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Allergen of the year may be nearer than you think


– It’s only found in 2%-3% of allergy cases.

So why was propylene glycol (PG) declared the Allergen of the Year for 2018 by the North American Contact Dermatitis Society?

Because, a dermatologist told colleagues, it’s so common.

Dr. Joseph F. Fowler Jr. “If you’re allergic to it, it’s tough to stay away from it,” said Joseph F. Fowler Jr., MD, clinical professor of dermatology at the University of Louisville (Ky.) in a presentation about contact dermatitis at the annual Coastal Dermatology Symposium.

Indeed, the synthetic compound PG is found in skin care products and cosmetics, coated pills, topical medications such as corticosteroids, foods (including bread, food coloring, and such flavorings as vanilla extracts).

“It’s in every topical acne product I know of,” and is even in brake fluid and so-called nontoxic antifreeze, he said.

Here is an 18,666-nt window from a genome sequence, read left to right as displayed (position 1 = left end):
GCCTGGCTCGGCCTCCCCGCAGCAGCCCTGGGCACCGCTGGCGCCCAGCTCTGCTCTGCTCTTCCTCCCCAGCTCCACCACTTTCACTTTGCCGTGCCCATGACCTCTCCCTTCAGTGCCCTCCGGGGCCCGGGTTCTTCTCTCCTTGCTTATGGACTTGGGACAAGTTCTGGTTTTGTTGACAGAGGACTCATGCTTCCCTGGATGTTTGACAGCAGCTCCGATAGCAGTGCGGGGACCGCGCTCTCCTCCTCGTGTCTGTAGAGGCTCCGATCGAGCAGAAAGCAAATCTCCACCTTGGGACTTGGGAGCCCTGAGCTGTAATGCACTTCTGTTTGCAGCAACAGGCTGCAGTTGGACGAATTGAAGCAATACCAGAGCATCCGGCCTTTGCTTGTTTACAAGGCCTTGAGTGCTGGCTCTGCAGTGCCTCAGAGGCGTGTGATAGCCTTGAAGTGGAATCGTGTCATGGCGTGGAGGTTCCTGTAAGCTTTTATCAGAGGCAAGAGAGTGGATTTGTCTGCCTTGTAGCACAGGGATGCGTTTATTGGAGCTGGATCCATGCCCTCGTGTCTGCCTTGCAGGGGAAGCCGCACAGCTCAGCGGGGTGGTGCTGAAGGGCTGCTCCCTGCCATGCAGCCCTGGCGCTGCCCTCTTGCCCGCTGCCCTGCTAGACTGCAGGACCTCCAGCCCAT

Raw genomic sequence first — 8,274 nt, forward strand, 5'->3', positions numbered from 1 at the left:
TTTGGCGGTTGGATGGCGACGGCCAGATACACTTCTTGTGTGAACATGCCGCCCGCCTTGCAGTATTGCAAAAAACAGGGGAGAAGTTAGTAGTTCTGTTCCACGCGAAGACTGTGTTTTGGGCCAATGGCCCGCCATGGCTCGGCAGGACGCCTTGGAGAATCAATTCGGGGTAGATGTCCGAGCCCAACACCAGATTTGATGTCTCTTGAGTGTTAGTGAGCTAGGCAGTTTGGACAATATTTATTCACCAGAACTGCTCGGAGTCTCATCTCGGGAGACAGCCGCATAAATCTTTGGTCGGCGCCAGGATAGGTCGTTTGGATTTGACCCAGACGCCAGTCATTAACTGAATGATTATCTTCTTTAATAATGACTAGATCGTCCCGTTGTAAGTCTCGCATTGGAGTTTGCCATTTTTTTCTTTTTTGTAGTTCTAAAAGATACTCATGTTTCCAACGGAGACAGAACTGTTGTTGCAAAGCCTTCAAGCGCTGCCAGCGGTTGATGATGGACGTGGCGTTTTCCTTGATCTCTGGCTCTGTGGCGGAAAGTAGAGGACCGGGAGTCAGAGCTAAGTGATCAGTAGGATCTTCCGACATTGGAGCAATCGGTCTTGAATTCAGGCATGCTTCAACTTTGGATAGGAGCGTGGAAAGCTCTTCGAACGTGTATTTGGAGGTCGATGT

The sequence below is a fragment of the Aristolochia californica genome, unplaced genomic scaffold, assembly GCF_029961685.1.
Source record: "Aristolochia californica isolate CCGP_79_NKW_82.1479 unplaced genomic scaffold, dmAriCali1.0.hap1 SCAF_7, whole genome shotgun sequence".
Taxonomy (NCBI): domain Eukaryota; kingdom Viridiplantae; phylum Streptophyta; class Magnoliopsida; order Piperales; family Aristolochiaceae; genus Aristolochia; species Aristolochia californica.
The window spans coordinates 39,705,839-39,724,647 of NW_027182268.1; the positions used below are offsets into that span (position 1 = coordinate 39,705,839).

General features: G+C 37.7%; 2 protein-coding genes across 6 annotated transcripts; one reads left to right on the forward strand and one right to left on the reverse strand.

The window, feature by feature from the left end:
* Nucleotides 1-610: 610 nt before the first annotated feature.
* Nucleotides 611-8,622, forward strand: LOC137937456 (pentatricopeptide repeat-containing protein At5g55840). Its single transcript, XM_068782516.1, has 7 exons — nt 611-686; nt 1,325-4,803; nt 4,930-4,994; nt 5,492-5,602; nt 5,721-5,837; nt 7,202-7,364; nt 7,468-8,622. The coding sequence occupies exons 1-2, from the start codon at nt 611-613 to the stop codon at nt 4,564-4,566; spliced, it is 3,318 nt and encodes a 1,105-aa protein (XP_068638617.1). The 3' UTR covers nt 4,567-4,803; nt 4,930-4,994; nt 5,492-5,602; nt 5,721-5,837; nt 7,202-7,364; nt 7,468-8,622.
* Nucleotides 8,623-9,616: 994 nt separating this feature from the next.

(Propylene glycol shouldn’t be confused with the poisonous toxin ethylene glycol, which also is found in antifreeze.)

Patients can be tested for allergy to PG, Dr. Fowler pointed out, but it’s important to understand that it can trigger an irritation reaction that can be mistaken for an allergic reaction.

Related VIDEO: Parabens named ‘nonallergen’ of the year Dr. Fowler offered the following tips related to contact dermatitis and allergens.

Be aware that metals, topical antibiotics, fragrances, and preservatives are most likely to cause allergic contact dermatitis.

According to 2016 figures on allergen prevalence from the North American Contact Dermatitis Group (NACDG), allergy to the metal nickel is the most common (16%); followed by neomycin (9%); fragrance mix I, a mixture of fragrances used in allergen testing (9%); bacitracin (8%); and myroxylon, also known as balsam of Peru, which is used for a variety of purposes in food, medicines, and fragrances (7%).

These are followed by the metal cobalt (6%); the preservatives quaternium 15

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